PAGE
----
Even if you prefer not to make credit card payments online, create an online account to keep track of purchases you make while away, and make sure to subscribe to email or text alerts to be notified of potential fraud or credit card theft.

AllianzPurchase Travel Insurance:
As they say, “hope for the best, plan for the worst.” Hands down, travel insurance is the best investment you can make. In the event of illness, death, terrorism, or severe weather, travel insurance helps you recoup your nonrefundable expenditures. To avoid exclusions for pre-existing medical conditions, make sure to purchase the policy within two weeks of the first deposit made on your trip, and check policy details before you file a claim to ensure that your cancellation reason is on the covered list.

It’s not always 911:
Know how to call for an emergency in the country you are visiting. In the U.S. it’s 911, but that does not apply all around the globe. In Europe, the number to know is 112. Check travel.state.gov for all the details.

Micato Safaris, South AfricaTravel Light:
Not everyone can travel with just a carryon, so if you are planning on checking luggage, make sure to read up on airline requirements. More obscure destinations in Asia, Africa, or South America often have smaller airports that are served by smaller aircraft.

Prep the Kids:
Discuss the itinerary in advance of the trip; download an illustrated city guide; watch a travel video on YouTube – kids will feel more invested in the adventure, and more likely to “go with the flow” if any delays or glitches pop up. Upon arrival, I always made sure my boys knew the name of our hotel in case we were separated while traveling off property. Give everyone a map (yup, those free, folded paper things that the concierge hands out). Real map reading skills are an art form that should not be forgotten, and kids often have a better sense of direction than adults. Plus, they will enjoy being part of the solution rather than the problem of being lost, especially if you are in an area with no Wi-Fi or cell service…and no Google Maps!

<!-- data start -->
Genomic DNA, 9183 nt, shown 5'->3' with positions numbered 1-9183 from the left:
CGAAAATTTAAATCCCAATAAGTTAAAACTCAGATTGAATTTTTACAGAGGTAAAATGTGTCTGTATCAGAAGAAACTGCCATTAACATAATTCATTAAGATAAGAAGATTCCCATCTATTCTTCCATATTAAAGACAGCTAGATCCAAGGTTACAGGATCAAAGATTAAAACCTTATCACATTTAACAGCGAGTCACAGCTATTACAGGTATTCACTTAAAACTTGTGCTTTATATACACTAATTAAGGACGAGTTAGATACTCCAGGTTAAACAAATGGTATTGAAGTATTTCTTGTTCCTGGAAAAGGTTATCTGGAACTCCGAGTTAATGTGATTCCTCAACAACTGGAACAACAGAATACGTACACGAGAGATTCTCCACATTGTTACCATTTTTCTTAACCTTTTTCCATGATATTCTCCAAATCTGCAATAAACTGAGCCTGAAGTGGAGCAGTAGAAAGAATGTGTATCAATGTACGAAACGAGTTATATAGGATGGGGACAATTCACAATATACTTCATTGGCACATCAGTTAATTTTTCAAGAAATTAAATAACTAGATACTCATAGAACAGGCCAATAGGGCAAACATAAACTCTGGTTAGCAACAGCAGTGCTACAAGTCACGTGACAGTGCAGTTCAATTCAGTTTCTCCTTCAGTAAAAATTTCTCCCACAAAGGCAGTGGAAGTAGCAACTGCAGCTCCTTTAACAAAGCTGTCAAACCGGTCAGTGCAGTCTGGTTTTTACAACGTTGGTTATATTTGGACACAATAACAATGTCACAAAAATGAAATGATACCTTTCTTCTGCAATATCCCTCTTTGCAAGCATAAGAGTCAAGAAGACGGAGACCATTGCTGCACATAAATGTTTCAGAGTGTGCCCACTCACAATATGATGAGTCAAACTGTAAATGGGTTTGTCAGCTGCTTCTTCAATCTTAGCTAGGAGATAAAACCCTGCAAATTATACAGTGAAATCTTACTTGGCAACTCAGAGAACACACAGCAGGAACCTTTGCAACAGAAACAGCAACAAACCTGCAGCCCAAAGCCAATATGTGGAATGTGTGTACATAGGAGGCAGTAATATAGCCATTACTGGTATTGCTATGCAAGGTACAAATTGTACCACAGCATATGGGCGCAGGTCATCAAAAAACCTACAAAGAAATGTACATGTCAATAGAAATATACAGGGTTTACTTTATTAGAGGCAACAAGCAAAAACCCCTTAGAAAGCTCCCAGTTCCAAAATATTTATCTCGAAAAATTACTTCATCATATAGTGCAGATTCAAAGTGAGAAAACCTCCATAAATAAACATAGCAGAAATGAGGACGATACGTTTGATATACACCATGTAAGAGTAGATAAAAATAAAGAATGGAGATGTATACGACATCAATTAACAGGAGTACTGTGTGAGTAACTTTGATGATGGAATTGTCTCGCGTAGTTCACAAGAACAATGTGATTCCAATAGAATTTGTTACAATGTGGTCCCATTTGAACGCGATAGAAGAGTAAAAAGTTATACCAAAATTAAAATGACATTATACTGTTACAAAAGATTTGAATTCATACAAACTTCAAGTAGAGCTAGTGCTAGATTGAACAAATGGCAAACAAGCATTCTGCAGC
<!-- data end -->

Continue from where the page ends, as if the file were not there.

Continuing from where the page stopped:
Book Early:
Have a bucket list trip like African Safari, Australian Outback, or Alaska Cruise? Plan early (one year out!) to get a leg up on the itinerary, excursion, cruise, or lodge of your dreams.

Use a Travel Agent:
(Yes, that’s me!) For access to upgrades, special offers, extra amenities, and VIP treatment, help with multi destination or multigenerational travel, honeymoon or babymoon, nothing beats a professional. A travel agent takes the stress out of vacation planning and that makes you a Smart Traveler!

For more travel tips, check out my recent articles: A Few of My Favorite Travel Things and Twelve Top Travel Apps

PHONE SUBSCRIBERS: to view this complete article online and read my previous articles, use this link: uniquefamilytraveler.com.

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For more information on my trip planning services, please click here.

Herricks Travel American Express/Altour

 

Safari Packing Tips

Safari Packing Tips

Light luggage, light heart

The rule “less is more” definitely applies when packing for an African safari.  Unburdening yourself from the usual travel trappings is liberating.   On our recent family trip to South Africa we journeyed from city to safari and back again hopping from lodge to lodge by bush plane (click here to read my recent posts).  Not worrying about our “stuff” added to the spirit of adventure.  Need advice on what (or what NOT) to pack for your safari?  Here are my top tips:

Thank you Micato Safaris for the great duffle bags

WEATHER:
Weather can vary based on the country and the time of year (seasons may be opposite of your home country). Wintertime in the southern hemisphere (June through September) means as you travel north (towards the equator) temps go up, with the reverse being true in their summer (December — March).  Kenya and Tanzania, located in East Africa, have milder, spring-like weather year-round verses South Africa, which has much greater temperature swings.  No matter the destination, early morning and late evening game drives can be cooler than when the sun is high in the sky.